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February 15, 2008 6:54 pm
Britain’s Labour government has always presented a distinctly unsocialist face to the business world. As Peter Mandelson, one of the architects of Labour’s decade in power, once told California computer executives: “We are intensely relaxed about people getting filthy rich.”
But is that now changing? British business leaders and City of London bankers are starting to wonder whether Gordon Brown, prime minister, is less comfortable with wealth than his predecessor Tony Blair (who is now getting filthy rich himself in international finance).
This is the month when Labour’s love affair with business turned sour. Alistair Darling, the mild-mannered chancellor of the exchequer, has been jeered by bankers at a black-tie event in the City and lectured by angry manufacturers. The criticism has been building for months, culminating in a surprise attack by Digby Jones, the government minister charged with attracting inward investment. Lord Jones said he used to give foreign investors seven reasons to come to London, but now could only come up with five.
Labour’s 15-year courtship of business was spectacularly derailed last October when Mr Darling came up with two tax changes in a mini-budget that hit wealth creators.
First, he changed the capital gains tax system, increasing taxes on entrepreneurs who held assets for more than two years from 10 per cent to 18 per cent. Private equity “fat cats” were among the ostensible targets.
Then, Mr Darling announced plans for a £30,000 ($58,000) levy on “non-doms” – rich foreigners living in the UK – who did not want to pay British tax on their overseas income.
Both policies were hastily drawn up at a time when Mr Brown was toying with the idea of a snap election. They had the advantage of being popular with the public, affected relatively few people and raised money to match opposition Conservative party plans to cut inheritance tax for swing middle-class voters.
But Mr Brown then ditched the idea of an election and is living with the consequences. The tax grab sparked a fierce counter-attack by the UK’s increasingly savvy business and City lobby, forcing Mr Darling into a convoluted – but far from complete – retreat from his original proposals.
The political damage had been done. For those involved in Labour’s wooing of business – dating back to the early 1990s – these are grim times. Mr Brown himself led that early “prawn cocktail offensive”, as Labour in opposition tried to shed its old socialist clothes and charm the City.
“Never have so many crustaceans died in vain,” mocked Michael Heseltine, a Conservative minister at the time. But he was wrong. The sauce-smothered prawns (London was still emerging from the culinary dark ages) served their purpose and Labour has had business broadly on side ever since.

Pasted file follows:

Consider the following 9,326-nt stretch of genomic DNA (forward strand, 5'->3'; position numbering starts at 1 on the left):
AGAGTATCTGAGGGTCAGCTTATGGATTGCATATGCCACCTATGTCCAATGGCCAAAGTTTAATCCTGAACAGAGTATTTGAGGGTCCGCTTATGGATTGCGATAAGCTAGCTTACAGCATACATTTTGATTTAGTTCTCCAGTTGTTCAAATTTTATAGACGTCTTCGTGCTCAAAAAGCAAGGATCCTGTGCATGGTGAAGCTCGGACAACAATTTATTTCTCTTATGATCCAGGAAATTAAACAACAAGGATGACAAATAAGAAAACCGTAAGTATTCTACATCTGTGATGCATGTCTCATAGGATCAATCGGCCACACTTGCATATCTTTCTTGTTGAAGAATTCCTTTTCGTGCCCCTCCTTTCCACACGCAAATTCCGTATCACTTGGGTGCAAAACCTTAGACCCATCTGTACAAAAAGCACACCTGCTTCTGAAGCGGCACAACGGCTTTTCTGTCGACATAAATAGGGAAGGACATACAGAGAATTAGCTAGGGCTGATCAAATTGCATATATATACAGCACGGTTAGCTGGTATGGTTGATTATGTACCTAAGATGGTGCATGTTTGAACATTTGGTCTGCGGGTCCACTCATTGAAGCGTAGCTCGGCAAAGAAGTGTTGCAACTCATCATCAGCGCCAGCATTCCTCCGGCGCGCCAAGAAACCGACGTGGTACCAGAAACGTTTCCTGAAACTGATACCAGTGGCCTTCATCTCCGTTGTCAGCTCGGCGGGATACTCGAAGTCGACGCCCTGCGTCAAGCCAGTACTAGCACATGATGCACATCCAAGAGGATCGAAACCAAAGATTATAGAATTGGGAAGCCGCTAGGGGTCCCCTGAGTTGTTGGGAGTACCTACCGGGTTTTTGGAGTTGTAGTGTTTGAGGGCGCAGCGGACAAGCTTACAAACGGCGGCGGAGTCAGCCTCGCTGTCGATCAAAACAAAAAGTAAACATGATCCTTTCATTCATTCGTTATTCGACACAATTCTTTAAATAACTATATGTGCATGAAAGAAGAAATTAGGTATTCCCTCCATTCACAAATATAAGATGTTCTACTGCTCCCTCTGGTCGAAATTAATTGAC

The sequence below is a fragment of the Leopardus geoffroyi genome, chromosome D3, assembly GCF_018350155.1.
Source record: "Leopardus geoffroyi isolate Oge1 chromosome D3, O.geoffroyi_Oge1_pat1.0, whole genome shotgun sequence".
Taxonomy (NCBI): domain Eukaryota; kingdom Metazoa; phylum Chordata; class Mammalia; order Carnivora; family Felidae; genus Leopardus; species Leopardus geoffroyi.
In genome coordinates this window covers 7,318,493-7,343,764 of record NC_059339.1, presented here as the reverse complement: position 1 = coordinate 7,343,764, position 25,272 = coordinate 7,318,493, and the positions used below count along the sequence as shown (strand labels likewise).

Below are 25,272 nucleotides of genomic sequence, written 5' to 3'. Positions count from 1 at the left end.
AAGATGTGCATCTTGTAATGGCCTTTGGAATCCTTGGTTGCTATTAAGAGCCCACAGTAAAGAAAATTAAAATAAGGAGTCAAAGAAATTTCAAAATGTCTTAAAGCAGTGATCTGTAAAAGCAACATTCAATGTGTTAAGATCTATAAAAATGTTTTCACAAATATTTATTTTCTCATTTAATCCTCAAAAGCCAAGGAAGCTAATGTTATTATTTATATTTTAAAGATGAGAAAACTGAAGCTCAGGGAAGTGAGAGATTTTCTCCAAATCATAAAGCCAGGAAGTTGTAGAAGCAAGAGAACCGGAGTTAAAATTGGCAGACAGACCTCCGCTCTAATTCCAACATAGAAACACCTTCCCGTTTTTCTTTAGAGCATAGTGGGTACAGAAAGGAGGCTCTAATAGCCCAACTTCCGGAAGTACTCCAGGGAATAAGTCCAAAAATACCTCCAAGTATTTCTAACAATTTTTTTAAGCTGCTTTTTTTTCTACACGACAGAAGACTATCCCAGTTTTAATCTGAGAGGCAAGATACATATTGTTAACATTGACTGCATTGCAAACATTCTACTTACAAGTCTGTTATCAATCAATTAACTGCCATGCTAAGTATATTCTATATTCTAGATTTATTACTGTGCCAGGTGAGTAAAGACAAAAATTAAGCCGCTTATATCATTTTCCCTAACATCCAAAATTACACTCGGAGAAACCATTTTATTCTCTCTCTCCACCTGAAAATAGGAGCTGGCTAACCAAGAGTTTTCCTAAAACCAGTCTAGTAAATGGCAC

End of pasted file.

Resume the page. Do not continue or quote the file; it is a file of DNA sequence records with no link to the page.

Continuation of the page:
Labour in power brought plutocrats into the government, set about cutting corporation tax and even embraced the “loadsamoney” soccer culture. “It’s not a burning ambition for me to make sure that David Beckham earns less money,” announced Mr Blair.
Such was Labour’s romance with business that the Tories (formerly the party of the boardroom) seemed almost to give up. David Cameron, their leader, said he would “stand up to big business” and lectured it for selling junk food to children and spoiling the environment.
It was all part of a rebranding exercise, as Mr Cameron tried to persuade ordinary voters he was on their side. But Labour could not believe its luck. John Hutton, business secretary, boasted last year that Labour could become “the natural party of business”.
Perhaps Labour believed the natural order had been reversed permanently. Perhaps messrs Brown and Darling thought they could afford to alienate a few rich bosses and non-doms. Perhaps they simply needed the money. Whatever the reasons, Mr Darling’s tax plans last autumn were a turning point in the way business saw the government.
The Conservatives sense a chance to win back the business vote. In Britain (unlike, say, France) politicians do not like to fight elections with business leaders lined up against them. Alan Duncan, Tory business spokesman, insists that Mr Cameron’s early rhetoric was purely a device to show the party did not consist of “rapacious capitalist pigs”.
Today, the Tories are just ahead of Labour on economic issues – a reversal of a trend that started in 1992 when John Major’s Conservative government presided over sterling’s ignominious exit from the European exchange rate mechanism.
Mr Brown and Mr Darling know that the City and business lobbies are using the Tory revival as a chance to play one party off against the other – the first time this has been a viable strategy for a decade. They also know that business backs winning parties. That means Mr Brown has perhaps two years before polling day to reassert his reputation for economic competence – to steer Britain through a downturn, out of the turmoil of the Northern Rock banking crisis and to restate his business credentials.
Irwin Stelzer, a US economist and “non-dom” living in London, says it may be too late and that Mr Brown’s government has sent out a message that Britain is “no longer the place it was” to do business. Mr Brown and Mr Darling would strongly disagree. But the filthy (and not so filthy) rich are restless and Labour has much work to do to patch up its once rock-solid relationship with business.
The writer is the FT’s political editor
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